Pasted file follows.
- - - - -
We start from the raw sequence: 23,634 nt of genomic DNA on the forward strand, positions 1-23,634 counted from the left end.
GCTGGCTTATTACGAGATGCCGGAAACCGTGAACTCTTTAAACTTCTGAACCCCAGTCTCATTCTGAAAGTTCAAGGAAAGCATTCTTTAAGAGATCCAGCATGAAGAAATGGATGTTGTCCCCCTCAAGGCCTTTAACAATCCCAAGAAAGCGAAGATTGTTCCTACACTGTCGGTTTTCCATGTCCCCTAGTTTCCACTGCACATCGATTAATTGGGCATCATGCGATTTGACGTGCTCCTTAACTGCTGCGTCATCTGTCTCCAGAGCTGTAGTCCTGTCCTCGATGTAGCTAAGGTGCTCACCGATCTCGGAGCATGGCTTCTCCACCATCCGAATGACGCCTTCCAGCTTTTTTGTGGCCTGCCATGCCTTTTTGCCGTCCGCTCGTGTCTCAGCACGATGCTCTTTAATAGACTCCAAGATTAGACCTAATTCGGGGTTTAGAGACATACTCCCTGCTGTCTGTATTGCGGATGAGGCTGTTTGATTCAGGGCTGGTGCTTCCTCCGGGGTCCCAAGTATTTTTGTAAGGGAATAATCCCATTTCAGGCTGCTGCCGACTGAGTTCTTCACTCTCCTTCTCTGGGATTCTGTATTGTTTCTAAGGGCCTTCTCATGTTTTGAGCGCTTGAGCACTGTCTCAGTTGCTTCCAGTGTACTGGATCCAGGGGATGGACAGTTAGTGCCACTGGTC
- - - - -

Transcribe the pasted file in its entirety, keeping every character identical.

We start from the raw sequence: 23,634 nt of genomic DNA on the forward strand, positions 1-23,634 counted from the left end.
GCTGGCTTATTACGAGATGCCGGAAACCGTGAACTCTTTAAACTTCTGAACCCCAGTCTCATTCTGAAAGTTCAAGGAAAGCATTCTTTAAGAGATCCAGCATGAAGAAATGGATGTTGTCCCCCTCAAGGCCTTTAACAATCCCAAGAAAGCGAAGATTGTTCCTACACTGTCGGTTTTCCATGTCCCCTAGTTTCCACTGCACATCGATTAATTGGGCATCATGCGATTTGACGTGCTCCTTAACTGCTGCGTCATCTGTCTCCAGAGCTGTAGTCCTGTCCTCGATGTAGCTAAGGTGCTCACCGATCTCGGAGCATGGCTTCTCCACCATCCGAATGACGCCTTCCAGCTTTTTTGTGGCCTGCCATGCCTTTTTGCCGTCCGCTCGTGTCTCAGCACGATGCTCTTTAATAGACTCCAAGATTAGACCTAATTCGGGGTTTAGAGACATACTCCCTGCTGTCTGTATTGCGGATGAGGCTGTTTGATTCAGGGCTGGTGCTTCCTCCGGGGTCCCAAGTATTTTTGTAAGGGAATAATCCCATTTCAGGCTGCTGCCGACTGAGTTCTTCACTCTCCTTCTCTGGGATTCTGTATTGTTTCTAAGGGCCTTCTCATGTTTTGAGCGCTTGAGCACTGTCTCAGTTGCTTCCAGTGTACTGGATCCAGGGGATGGACAGTTAGTGCCACTGGTC